Pet Columns, Office of Public Engagement, College of Veterinary Medicine at the University of Illinois at Urbana-Champaign

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Care and Keeping of Giant Spiders


Pet Column for the week of October 25, 2011

Related information:

Related site - Exotic Animal Services at the University of Illinois Veterinary Teaching Hospital
Species - Exotics

Office of Public Engagement
2001 S. Lincoln Ave.
Urbana, Illinois 61802
Phone: 217/333-2907
Andrea Lin
Information Specialist

Creepy-crawly spiders of any size frighten some people, but a few species of tarantulas are commonly kept as pets and can be quite friendly.

According to Dr. Mark Mitchell, an exotics veterinarian at the University of Illinois Veterinary Teaching Hospital in Urbana, the most common pet species—the red knee tarantula, the Chilean rose spider, and the Goliath bird-eater—are technically "giant spiders" and not tarantulas. The first two make friendly pets, while the Goliath bird-eater, which is one of the largest spiders in the world, can be quite aggressive.

Giant spiders are typically kept in tanks. Most owners prefer a realistic, natural-looking vivarium. It is recommended that the tank be at least three times the length of the spider's leg span. For the red knee and Chilean rose spider, adult leg span is around five inches, and the Goliath bird-eater can reach 12 inches!

The keys to a good habitat are shelter, substrate (material used for flooring), humidity, and temperature. You can find all the necessary supplies—and the spiders, too—at pet stores.

"Be sure to provide shelter where your tarantula can hide," says Dr. Mitchell. "Shelter can be anything from a piece of bark to one of the decorative resin shelters sold in pet stores.

"The right substrate depends on the species," he advises. "For example, sand is good for the Chilean rose spider, which lives in the desert, and orchid bark is appropriate for the red knee tarantula, which lives in tropical forests. Artificial turf found in pet stores can also work well. Make sure that the substrate does not get too moist, because this can lead to dermatitis for the tarantula."

Humidity and temperature should also fit the species. Desert species require lower humidity than tropical species require. To monitor humidity, you will need a hygrometer. Maintain proper humidity by misting the environment, being careful not to mist the substrate and make it damp. Proper temperature should be provided by a radiant heat source, such as a heat lamp. Do not use heat rocks, which can burn the pet. (This goes for reptiles as well as spiders.)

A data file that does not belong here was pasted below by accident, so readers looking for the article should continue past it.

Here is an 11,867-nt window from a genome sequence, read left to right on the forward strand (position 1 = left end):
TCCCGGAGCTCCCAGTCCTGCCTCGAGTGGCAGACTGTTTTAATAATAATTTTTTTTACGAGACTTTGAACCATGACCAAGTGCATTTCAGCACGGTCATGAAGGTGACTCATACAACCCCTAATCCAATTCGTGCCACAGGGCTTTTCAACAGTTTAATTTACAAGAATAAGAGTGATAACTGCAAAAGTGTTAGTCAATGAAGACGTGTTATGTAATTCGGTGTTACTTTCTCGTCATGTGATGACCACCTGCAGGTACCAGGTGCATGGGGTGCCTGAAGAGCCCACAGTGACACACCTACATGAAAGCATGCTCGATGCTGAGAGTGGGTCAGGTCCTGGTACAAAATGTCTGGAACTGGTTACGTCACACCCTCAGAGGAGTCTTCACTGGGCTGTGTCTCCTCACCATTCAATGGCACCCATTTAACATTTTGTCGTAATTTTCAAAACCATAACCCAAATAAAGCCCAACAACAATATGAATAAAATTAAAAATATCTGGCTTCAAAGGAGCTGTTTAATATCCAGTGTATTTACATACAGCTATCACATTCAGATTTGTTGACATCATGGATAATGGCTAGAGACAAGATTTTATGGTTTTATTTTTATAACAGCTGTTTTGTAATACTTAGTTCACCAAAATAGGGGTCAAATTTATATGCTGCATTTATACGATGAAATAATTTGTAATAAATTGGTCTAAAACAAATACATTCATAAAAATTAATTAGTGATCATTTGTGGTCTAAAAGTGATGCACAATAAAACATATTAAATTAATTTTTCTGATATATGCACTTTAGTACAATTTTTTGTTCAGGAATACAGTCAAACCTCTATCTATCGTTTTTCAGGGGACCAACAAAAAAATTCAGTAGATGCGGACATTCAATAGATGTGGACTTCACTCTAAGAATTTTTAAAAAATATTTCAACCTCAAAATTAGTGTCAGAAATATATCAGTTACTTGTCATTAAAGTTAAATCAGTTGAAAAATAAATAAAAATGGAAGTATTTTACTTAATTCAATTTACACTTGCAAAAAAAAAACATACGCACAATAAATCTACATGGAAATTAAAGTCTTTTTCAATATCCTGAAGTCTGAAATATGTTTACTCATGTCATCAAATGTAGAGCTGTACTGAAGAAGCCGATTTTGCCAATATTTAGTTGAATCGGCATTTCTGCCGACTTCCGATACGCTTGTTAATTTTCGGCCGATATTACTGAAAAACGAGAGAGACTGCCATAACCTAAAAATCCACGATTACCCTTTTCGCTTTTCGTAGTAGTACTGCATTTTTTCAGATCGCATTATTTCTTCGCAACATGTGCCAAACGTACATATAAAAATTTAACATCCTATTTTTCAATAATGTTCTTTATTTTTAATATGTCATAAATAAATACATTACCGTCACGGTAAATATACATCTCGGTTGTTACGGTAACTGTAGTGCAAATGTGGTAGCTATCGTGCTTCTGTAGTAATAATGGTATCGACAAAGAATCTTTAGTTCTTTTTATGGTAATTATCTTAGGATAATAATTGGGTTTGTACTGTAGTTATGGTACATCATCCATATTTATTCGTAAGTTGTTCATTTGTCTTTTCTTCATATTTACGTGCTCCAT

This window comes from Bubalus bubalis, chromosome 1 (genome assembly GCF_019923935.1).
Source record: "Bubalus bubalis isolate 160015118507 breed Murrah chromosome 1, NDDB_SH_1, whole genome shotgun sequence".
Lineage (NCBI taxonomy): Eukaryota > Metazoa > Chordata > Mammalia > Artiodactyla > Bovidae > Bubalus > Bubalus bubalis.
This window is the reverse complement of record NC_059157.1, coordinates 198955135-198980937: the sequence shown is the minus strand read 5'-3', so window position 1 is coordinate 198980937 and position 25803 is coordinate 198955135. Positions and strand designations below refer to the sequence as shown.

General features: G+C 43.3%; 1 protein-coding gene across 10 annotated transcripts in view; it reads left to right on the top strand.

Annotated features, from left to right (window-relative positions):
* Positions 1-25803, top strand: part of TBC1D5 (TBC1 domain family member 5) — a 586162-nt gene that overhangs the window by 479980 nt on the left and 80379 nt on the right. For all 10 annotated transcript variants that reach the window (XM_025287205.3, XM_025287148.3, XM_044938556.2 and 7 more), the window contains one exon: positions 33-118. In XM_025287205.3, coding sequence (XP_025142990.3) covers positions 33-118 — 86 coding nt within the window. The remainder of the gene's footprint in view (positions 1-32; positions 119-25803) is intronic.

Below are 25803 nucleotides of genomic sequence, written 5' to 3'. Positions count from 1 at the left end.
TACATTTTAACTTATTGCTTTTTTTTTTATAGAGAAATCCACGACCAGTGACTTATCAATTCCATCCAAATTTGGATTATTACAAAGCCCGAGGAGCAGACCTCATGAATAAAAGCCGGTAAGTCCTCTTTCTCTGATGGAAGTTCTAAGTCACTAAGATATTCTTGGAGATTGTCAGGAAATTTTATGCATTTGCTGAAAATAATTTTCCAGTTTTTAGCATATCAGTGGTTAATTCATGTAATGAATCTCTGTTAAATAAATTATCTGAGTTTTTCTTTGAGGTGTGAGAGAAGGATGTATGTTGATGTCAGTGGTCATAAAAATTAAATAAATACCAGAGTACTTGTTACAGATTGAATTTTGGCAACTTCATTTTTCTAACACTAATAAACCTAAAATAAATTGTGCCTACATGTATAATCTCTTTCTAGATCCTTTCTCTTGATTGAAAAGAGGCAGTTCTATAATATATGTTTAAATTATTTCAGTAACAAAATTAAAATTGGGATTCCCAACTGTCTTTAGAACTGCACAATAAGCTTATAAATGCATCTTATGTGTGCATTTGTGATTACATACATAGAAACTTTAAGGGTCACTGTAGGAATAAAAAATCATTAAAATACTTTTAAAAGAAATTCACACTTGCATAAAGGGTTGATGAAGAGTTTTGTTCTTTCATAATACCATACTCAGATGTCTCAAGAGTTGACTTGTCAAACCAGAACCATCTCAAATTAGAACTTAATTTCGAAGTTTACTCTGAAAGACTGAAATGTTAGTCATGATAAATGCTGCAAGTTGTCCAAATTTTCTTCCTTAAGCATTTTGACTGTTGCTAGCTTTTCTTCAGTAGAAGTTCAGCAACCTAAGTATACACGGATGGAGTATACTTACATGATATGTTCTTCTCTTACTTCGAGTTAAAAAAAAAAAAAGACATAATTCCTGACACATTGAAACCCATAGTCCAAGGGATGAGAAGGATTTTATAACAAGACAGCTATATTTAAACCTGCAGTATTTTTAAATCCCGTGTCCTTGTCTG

Of course, your pet will also need water and food. "Provide water in a very shallow dish or on a sponge or cotton ball," says Dr. Mitchell. "If you us a large open bowl of water, your tarantula may accidentally drown."

The food provided depends on the size of the spider: smaller insects for young, small spiders and larger insects for larger spiders. Tarantulas do quite well with live insects. Unlike reptiles, spiders have no bones, so there is no need to dust the insects you feed spiders with calcium or other supplement dust as you may do for reptiles.

Goliath bird-eaters can grow large enough that you can feed them baby mice, known as pinkies or fuzzies. Dr. Mitchell advises against feeding live mice in order to reduce the danger to your tarantula.

To interact with your tarantula, let it crawl onto your hand. Never grab your spider, which will cause stress to your pet and could also result in damaged legs or worse. Damaged legs do regenerate with the next molt, but it is certainly preferable not to hurt them.

"Giant spiders have a mild venom comparable to that of a bee sting," says Dr. Mitchell. Tarantulas have urticating hairs on their bodies, which they flick off as a primary defense. These hairs have barbs and can be highly irritating, sometimes causing a hypersensitivity inflammation of affected skin.

You should learn to recognize your pet's behavioral cues. A threatened spider will rear up and expose its fangs. A spider with a bald patch on its abdomen is stressed. If this is the case, you need to eliminate the cause of the stress to keep your spider healthy.

Like any pet, tarantulas can require veterinary care. Most tarantula owners call a veterinarian experienced in spider care for consults rather than bring their pet to a clinic. The most common health problems involve molting, mites, and damaged legs and abdomen.

When tarantulas molt, they flip onto their backs and crawl out a cut they make in the abdomen. It is an emergency situation for the spider if it gets stuck. This problem is usually associated with humidity, so raising the humidity may help. If necessary, you can help by very carefully peeling the exoskeleton off.

"If your tarantula has mites, do not use any sort of anti-parasite medication," warns Dr. Mitchell, "because these can affect your spider too. Instead, dip cotton swabs in mineral oil and carefully wipe the mites off your spider."

Damaged exoskeleton of the leg or abdomen will heal with the spider's next molt. In the meantime, a touch of liquid bandage glue can help seal off the holes.

If you are ever uncertain about the condition, don't hesitate to bring your tarantula to an experienced veterinarian. Dr. Mitchell also suggests finding a good support group of experienced tarantula owners or a pet store with knowledgeable staff to help you get started with your interesting and unconventional pet.